Reacting to the Canadian dollar’s record setting flight to over $1.06 U.S., the head of the Forest Products Association of Canada (FPAC) urged the federal government and Bank of Canada to show strong leadership in addressing the unprecedented and unchecked rise of the Canadian dollar.

The dollar has risen 64% in the past 5 years placing enormous pressure on Canada’s forest products industry and Canada’s manufacturing sector more broadly.  Since 2002, nearly 280,000 jobs having been lost in Canada’s manufacturing sector, including 32,000 jobs in the forest sector. It is perhaps not surprising therefore that Canada’s overall business sector productivity growth has slowed markedly over the past 9 to 12 months, as forest products mills and other high productivity sectors of our economy have been driven out of business. This year to date, Canadian mills have announced 54 instances capacity closure, resulting in the loss of over 6500 jobs.    

 “It is becoming increasingly clear that the uncontrolled appreciation of the loonie has little to do with strength in the Canadian economy but rather is driven by economic problems south of the border,” said Avrim Lazar, President and CEO of FPAC. “Some argue that a strong currency will prove to be good for Canada in the long run because it will ultimately drive us toward the economists’ holy grail of faster productivity growth.  Whatever the textbook merits of this argument, the textbooks clearly weren’t written with the current situation of the Canadian economy in mind: our currency has appreciated by 64% in over 5 years and by 22% this year alone against that of the country that buys 30% of our GDP. It doesn’t add up.”

The evidence so far paints a very different picture and has been anything but positive for productivity in Canada.  Canada’s forest industry has had a very strong productivity record in relation to its U.S. counterparts and the Canadian economy as a whole.  For example, the wood products sector in Canada had led all Canadian industrial sectors in labour productivity growth over the past 6 years, recording a rate of growth more than double that of its U.S. counterpart.  However, it has not been enough to counter the appreciation of the Canadian dollar.  Propelled by the loonie’s rise, the wood fibre costs of Quebec’ lumber industry have gone from being the lowest in North America 5 years ago to being the highest of any major producing region today.  Across Canada, even world-class forest products facilities are struggling to survive while the Canadian dollar is a gift to less efficient operations in the U.S.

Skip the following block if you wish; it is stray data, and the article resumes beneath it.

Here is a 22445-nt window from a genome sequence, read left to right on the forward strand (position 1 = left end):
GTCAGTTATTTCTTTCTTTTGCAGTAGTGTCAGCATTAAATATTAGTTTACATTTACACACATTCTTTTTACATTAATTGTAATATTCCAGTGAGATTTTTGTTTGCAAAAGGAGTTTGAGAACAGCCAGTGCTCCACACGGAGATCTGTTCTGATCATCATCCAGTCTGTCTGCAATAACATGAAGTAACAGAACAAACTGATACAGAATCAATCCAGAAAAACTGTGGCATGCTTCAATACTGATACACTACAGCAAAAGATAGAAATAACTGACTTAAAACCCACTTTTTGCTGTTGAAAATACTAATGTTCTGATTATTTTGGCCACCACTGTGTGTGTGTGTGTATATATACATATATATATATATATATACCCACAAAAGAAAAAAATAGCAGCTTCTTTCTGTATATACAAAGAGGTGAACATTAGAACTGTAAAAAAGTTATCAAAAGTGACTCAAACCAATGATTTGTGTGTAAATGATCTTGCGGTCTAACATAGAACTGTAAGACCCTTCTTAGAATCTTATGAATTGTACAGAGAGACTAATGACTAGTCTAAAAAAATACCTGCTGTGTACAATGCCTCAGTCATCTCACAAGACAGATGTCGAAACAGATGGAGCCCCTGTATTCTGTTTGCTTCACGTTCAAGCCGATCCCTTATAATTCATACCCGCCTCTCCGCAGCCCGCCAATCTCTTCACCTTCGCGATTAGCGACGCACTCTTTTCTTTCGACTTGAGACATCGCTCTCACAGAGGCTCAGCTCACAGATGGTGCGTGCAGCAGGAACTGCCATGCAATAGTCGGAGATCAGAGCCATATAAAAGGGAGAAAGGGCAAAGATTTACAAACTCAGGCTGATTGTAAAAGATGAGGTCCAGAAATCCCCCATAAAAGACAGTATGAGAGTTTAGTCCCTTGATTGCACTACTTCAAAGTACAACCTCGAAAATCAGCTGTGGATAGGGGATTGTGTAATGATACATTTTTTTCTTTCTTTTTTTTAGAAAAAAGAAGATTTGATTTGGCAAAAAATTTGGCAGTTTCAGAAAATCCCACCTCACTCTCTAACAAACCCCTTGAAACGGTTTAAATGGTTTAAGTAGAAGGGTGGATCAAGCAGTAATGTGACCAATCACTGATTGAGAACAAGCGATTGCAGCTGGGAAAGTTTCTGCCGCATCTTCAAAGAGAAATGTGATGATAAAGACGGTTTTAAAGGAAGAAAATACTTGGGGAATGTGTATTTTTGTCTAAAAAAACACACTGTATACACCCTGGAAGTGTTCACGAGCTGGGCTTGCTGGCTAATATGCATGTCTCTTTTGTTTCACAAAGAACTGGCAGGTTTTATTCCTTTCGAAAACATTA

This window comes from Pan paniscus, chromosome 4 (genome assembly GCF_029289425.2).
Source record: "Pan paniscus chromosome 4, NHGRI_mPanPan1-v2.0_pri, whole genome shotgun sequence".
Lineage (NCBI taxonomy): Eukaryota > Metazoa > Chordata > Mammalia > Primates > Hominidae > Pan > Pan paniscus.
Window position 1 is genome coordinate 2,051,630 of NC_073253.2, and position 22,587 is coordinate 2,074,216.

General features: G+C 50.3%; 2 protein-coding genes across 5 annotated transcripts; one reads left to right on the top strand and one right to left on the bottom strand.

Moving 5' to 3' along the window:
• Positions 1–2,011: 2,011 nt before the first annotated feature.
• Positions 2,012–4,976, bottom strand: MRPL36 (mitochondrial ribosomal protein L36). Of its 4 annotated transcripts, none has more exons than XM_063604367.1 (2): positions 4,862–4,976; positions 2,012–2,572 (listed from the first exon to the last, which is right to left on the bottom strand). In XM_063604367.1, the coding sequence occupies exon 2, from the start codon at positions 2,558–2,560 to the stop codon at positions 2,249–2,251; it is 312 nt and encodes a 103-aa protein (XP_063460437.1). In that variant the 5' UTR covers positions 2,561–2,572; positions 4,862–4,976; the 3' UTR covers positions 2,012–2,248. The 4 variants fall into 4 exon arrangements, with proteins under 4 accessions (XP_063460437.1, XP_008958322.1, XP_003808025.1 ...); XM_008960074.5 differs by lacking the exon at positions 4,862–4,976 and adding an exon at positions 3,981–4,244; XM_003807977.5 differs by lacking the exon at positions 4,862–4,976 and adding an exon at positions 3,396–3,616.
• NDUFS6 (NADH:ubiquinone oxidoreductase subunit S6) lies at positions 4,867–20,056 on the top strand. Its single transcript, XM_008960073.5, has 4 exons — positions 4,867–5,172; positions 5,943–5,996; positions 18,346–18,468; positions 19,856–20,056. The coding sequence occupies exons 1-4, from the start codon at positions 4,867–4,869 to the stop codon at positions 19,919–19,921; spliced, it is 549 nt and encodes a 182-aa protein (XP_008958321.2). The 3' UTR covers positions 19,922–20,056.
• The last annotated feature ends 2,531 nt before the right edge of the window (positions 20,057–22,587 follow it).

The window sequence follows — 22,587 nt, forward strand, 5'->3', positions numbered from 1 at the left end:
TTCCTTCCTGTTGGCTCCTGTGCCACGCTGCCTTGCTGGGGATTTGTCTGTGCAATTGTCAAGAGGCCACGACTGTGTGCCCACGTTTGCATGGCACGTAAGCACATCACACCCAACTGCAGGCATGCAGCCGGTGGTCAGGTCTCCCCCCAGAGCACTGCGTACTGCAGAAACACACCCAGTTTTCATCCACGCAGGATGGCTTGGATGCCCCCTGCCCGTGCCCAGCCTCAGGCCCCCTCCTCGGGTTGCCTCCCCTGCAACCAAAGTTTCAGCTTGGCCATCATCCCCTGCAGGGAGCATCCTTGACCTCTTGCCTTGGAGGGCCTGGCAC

Clearly, the value of the Canadian dollar is influenced by many factors beyond the control of government or monetary authorities. The industry also appreciates that it needs to be ready to do its part to adjust to a higher Canadian dollar.  “We don’t expect government to make everything right for us,” continued Lazar.  “We do expect though that they think carefully about what the long-term implications of a dollar at parity and beyond are for our economy and show some leadership in working with affected industries and regions.”

“Around the world, policy-makers seem to understand that centrality of exchange rates to economic and competitive strength- except, until recently at least, in Canada. Despite the weakness of the U.S. dollar, exchange rates with trading partners like China remain a key political issue in Washington for the Administration and Congressional leaders alike,” added Lazar. “In Europe, political and financial leaders have been very vocal in regard to the problems that the strengthening Euro is causing for Airbus and other industries of strategic importance to their economy.  While the Euro is a at historic highs against the U.S. dollar, Germany has seen its currency appreciate by only about 10% in trade weighted terms over the course of this decade. In Canada, we have seen our trade-weighted exchange rate increase by over 40% with little discussion or debate about what it means for our economic future.”

“With there being little apparent risk of anyone actually doing something about it, it is little wonder that currency traders have kept driving the dollar ever higher in recent weeks,” concluded Lazar. “We are encouraged, however, by Minister Flaherty’s acknowledgement earlier this week of the difficulties the dollar’s rise is and look forward to working with the government on this issue.”

FPAC is the voice of Canada’s wood, pulp and paper producers nationally and internationally in government, trade and environmental affairs.  Canada’s forest industry is an $80 billion dollar a year industry that represents 3% of Canada’s GDP.  The industry is one of Canada’s largest employers, operating in over 320 Canadian communities and providing nearly 900,000 direct and indirect jobs across the country.

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For more information:

Isabelle Des Chênes
Director, Communications
Forest Products Association of Canada
(613) 563-1441 ext : 323
ideschenes@fpac.ca